Science and Teaching
Trained as a physical chemist, Mellon was hired at Purdue in 1919 to teach analytical chemistry – one of only two analytical professors on the seven-member faculty. When he arrived the department had almost no equipment.
Some of Mellon’s early instruments were acquired from other departments. When he purchased his lab’s first General Electric instrument, Mellon had to personally meet with Purdue President Edward C. Elliott to request funding. Elliott approved its $2500 price tag.
As a researcher, Mellon developed colorimetry as an analytical technique to study the composition of solutions and gases by absorption of light at a fixed wavelength. He was also active in the broader field of spectroscopy to characterize ions and molecules by their unique signatures ("spectra") as a function of light wavelength.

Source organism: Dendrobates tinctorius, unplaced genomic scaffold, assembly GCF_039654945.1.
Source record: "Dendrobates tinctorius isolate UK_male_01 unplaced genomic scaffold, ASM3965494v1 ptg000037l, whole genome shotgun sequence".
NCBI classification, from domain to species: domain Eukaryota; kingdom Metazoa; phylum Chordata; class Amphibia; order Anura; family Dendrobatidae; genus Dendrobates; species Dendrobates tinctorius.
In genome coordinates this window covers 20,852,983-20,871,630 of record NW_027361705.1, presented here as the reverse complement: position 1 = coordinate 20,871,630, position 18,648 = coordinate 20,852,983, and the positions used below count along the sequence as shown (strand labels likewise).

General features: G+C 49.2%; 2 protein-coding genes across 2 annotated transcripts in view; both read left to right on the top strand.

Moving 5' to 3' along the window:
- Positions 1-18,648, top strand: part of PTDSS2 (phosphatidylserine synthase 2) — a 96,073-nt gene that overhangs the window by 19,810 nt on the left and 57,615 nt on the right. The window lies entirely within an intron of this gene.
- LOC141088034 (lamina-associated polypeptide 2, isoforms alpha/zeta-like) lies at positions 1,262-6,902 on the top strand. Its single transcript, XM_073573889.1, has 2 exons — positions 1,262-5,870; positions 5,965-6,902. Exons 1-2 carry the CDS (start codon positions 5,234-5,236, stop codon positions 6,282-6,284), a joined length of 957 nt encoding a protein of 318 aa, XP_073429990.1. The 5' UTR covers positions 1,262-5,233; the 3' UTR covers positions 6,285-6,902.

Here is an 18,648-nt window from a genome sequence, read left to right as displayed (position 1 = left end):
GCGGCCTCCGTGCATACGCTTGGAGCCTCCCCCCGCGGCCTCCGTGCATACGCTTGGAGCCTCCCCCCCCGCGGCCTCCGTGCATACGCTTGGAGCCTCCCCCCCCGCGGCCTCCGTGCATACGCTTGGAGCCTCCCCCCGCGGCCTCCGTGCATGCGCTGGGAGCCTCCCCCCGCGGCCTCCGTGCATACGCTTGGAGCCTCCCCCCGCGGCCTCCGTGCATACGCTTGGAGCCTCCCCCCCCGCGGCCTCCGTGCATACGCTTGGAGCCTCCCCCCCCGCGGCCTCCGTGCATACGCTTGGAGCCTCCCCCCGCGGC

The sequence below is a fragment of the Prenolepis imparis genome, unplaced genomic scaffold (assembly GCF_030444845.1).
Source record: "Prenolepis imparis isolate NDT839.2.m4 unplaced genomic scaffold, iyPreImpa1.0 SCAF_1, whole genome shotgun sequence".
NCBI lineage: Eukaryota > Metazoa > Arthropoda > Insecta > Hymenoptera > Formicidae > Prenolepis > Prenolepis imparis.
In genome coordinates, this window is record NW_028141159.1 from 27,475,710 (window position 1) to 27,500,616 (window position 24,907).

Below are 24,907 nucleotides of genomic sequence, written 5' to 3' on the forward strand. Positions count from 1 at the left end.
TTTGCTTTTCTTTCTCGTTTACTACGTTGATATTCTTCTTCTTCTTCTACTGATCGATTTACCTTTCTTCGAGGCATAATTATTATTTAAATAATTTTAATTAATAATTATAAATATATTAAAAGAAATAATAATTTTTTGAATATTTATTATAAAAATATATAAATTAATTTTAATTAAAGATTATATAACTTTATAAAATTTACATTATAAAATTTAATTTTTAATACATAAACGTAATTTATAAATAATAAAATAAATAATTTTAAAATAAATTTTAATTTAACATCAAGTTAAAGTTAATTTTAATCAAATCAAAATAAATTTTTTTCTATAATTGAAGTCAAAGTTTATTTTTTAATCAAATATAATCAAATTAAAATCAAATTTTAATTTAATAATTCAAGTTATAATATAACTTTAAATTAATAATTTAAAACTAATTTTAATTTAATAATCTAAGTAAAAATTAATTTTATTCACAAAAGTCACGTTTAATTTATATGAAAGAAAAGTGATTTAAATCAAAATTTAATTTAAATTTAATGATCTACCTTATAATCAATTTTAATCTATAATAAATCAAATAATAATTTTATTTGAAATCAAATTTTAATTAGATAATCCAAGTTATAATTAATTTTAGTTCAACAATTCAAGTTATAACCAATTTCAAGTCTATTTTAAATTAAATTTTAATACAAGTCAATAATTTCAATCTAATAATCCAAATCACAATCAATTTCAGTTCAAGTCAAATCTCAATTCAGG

Retired chemistry professor Dale Margerum joined the faculty at Purdue in 1954 and worked with Mellon. “His science was solid chemistry. But more importantly, Mellon helped build a program. The discipline is now very strong in the Midwest, when you consider some departments today have no analytical program,” Margerum says.
Mellon was assigned to teach the junior-level quantitative chemical analysis course, a duty that he continued until 1962. In his 50-plus years as a teacher of chemistry and chemical engineering students, Mellon was a memorable figure. “I clearly remember his meticulous lecturing style, as well as his frequent appearances in lab wearing his beautifully tailored three-piece suits,” recalls Sally Newcomb, a 1954 chemistry alumna, and retired science educator and author.
“He was always in the lab and that made a big impact on undergrads,” Margerum remembers. Newcomb points out that the path for women students was difficult fifty years ago. “Professor Mellon was unusual for his time in that he didn’t see men and women in his classes, but rather, just all chemistry students, all deserving of the same care and attention,” she says.
Oral History of Guy Mellon, Derek Davenport & William Jensen
My Three Score and Ten Purdue Years (1919-1989), M.G. Mellon
Library entrance portrait